I also decided to make reverse faux-reos from the King Arthur Flour site. They have been e-mailing me recipes ever since I bought a few breadmaking things from them, and I couldn't pass this one up. The dough was divine. I could have eaten the whole bowl full. And no eggs, so no worries about salmonella!
A few things went wrong: the cookie part turned out flatter than I expected, and I don't know if it's because a) I used this wonky low-process sugar (all 2 cups) instead of granulated (maybe I should have hit it with the blender), b) I screwed up the part where I added the baking powder (but i'm pretty sure I added the right amount), or c) I pressed down my dough balls too flat to begin with (which might be the problem). From the picture it looks like they're supposed to be "fluffy" cookies, and maybe soft, but it also says they're ultra-crispy, which mine definitely were.
Then there was the chocolate filling, which included 1 1/4 cups of sifted powdered sugar. I didn't sift the first 1/2 cup, and it made the filling a bit lumpy or grainy, depending on how you look at it. Still delicious and chocolatey, with enough heavy cream to make anyone happy. It also didn't set as well as I'd hoped.
Still, I ended up with a couple dozen cookies which, even though they don't look that pretty, still taste pretty good. Not great, but pretty good. I may revisit this recipe with organic granulated sugar and see if that makes a difference. I'm determined to make pretty cookies!
From the looks of it we were not chosen any of those 3 times, but the mere fact that we were already shown is, according to our social worker, "really, really good". We're hoping it's a sign that our perfect match happens sooner rather than later. If not, then we wait until our child comes to us. We know it may take some time. I am surprisingly calm about all of this. Though I have started to revisit our baby registry.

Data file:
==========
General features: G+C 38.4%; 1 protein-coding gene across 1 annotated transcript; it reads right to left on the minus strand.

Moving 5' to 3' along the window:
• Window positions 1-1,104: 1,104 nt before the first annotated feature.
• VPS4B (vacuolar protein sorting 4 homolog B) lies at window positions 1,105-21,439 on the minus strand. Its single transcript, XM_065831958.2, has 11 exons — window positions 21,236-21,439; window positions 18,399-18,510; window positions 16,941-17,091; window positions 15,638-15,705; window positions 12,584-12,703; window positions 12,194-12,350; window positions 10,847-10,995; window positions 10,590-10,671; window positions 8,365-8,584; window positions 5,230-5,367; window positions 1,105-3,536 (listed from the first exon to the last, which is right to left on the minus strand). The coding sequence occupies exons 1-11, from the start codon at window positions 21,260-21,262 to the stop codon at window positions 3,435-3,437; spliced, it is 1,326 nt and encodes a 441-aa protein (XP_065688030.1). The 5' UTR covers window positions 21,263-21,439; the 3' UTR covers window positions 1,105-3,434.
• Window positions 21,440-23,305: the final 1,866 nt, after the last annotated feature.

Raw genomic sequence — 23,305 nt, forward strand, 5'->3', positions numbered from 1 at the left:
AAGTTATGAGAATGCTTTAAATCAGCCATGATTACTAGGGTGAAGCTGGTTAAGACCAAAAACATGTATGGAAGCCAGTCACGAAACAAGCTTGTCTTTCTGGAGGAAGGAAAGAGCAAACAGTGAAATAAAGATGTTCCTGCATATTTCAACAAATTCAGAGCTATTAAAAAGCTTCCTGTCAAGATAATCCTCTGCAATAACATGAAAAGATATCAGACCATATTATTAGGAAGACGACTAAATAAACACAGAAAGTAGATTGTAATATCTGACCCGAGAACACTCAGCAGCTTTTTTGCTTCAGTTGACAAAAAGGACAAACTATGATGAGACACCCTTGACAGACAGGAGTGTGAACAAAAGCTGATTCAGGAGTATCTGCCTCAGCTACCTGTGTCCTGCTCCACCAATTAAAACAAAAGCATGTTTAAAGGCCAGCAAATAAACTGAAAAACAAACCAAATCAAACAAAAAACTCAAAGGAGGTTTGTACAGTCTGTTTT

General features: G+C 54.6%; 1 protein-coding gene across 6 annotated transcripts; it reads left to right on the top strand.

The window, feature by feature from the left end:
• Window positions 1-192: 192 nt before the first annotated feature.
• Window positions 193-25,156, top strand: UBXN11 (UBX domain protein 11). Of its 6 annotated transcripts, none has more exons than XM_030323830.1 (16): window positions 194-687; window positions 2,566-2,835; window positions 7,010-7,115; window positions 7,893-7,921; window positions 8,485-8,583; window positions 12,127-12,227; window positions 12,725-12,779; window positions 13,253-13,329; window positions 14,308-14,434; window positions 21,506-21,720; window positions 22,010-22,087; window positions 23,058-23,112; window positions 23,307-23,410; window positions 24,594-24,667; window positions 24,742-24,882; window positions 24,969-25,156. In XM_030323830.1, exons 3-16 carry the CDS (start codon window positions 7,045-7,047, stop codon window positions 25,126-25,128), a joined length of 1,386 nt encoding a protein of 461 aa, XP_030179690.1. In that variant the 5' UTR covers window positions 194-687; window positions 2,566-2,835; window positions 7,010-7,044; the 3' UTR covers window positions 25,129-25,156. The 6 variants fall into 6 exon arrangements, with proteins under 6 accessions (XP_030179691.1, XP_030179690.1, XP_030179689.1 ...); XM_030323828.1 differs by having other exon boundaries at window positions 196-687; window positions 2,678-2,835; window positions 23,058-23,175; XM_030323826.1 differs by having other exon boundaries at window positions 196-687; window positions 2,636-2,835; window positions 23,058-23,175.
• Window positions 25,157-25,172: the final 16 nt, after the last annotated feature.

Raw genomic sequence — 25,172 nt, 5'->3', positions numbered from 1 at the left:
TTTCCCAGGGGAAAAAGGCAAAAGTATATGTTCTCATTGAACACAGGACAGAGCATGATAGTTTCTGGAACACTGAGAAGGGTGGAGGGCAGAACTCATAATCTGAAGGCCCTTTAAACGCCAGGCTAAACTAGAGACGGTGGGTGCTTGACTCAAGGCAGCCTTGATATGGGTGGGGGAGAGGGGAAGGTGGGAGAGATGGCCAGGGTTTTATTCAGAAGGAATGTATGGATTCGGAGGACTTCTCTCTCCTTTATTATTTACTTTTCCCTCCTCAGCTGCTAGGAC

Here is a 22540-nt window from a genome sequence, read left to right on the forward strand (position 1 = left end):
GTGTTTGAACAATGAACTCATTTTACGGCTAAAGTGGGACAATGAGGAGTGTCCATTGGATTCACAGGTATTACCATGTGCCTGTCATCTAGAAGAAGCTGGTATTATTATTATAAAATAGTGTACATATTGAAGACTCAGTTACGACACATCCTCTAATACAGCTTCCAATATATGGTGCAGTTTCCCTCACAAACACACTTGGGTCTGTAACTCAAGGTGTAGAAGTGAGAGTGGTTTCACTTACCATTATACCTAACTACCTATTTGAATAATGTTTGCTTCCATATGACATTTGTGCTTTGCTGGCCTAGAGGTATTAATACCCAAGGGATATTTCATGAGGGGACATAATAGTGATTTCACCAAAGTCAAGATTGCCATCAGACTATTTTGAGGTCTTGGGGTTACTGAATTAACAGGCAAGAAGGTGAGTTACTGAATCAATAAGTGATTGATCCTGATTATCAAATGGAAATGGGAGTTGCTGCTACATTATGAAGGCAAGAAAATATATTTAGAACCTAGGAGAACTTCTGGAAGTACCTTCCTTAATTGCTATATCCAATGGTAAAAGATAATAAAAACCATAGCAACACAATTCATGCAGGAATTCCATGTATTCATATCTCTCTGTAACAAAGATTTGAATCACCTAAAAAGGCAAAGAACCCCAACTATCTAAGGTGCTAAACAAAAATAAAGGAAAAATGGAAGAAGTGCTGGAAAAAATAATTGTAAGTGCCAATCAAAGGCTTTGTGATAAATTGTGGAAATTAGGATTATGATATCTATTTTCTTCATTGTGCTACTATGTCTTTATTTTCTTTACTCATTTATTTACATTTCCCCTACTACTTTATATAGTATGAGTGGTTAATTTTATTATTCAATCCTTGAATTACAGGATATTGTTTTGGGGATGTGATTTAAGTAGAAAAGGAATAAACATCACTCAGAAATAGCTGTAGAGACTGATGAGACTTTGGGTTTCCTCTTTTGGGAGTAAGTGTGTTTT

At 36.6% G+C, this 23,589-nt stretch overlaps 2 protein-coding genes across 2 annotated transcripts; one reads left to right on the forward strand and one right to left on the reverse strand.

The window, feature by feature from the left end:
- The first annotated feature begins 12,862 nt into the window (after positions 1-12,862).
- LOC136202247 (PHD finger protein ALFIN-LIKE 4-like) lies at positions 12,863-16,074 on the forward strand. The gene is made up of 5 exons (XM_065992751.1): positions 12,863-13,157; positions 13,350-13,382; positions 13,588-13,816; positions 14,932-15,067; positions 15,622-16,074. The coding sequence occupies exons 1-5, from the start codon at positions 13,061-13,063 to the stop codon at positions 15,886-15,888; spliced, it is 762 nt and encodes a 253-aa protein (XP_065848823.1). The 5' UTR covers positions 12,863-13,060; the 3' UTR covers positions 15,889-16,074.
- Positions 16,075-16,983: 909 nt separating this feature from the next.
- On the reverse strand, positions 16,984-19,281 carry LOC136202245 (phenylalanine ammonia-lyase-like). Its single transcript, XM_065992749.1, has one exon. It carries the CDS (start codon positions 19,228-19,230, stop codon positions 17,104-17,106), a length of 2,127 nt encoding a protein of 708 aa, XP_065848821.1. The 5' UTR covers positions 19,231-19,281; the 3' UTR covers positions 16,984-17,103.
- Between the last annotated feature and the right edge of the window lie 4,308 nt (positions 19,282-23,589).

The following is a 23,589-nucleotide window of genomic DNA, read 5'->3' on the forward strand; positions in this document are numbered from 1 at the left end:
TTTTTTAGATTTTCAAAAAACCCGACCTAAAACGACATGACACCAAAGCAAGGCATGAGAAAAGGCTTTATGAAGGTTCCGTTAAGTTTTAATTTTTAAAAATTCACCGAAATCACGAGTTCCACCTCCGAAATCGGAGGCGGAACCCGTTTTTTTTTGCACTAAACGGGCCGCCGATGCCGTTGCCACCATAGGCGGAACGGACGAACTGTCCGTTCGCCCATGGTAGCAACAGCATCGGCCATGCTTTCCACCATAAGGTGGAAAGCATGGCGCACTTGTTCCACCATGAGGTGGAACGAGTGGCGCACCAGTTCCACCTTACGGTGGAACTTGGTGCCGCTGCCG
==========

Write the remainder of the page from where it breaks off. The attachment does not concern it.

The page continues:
My co-worker said it's like being on match.com. She has a point!
Sunday, January 24, 2010
I first heard about this book from my father. Who heard about it from my sister in law, the master vegan chef ;) Warm, crusty loaves of bread, made with minimal time and effort in my own kitchen. What could be better?
I got the book for Christmas, thanks to a Secret Santa. My first attempt wasn't the best experience of my life. It was my own fault. While it may take 5 minutes of hands-on time, there is the matter of prepping the loaf, and letting it rest, and baking it. Which takes considerably longer than 5 minutes. And I decided at 6 or 7pm to make a loaf for dinner. Dinner was late. But the bread was awesome.
Since then I figured it out. Just make a loaf on a random weekend afternoon, or after dinner when I'm hanging out watching TV or doing chores. That way there's no time crunch and we have delish bread for the week, or at least for a few days. I tried one of the variations that makes what looks like a string of dinner rolls, and they didn't last more than 10 minutes out of the oven. I made another batch this afternoon and polished it all off myself.
As I type, there is more dough rising, and I'm going to make a bigger loaf before I turn in for the night. Between that and the minestrone in the crock pot, I am set for lunch this week.
Now I'm trying to get my hands on Healthy Bread in 5 Minutes a Day. I can't wait.
We stayed at the Crescent Lodge, which is just up the road from us and has a restaurant as well. Thus meeting our requirements ;) We had a blast.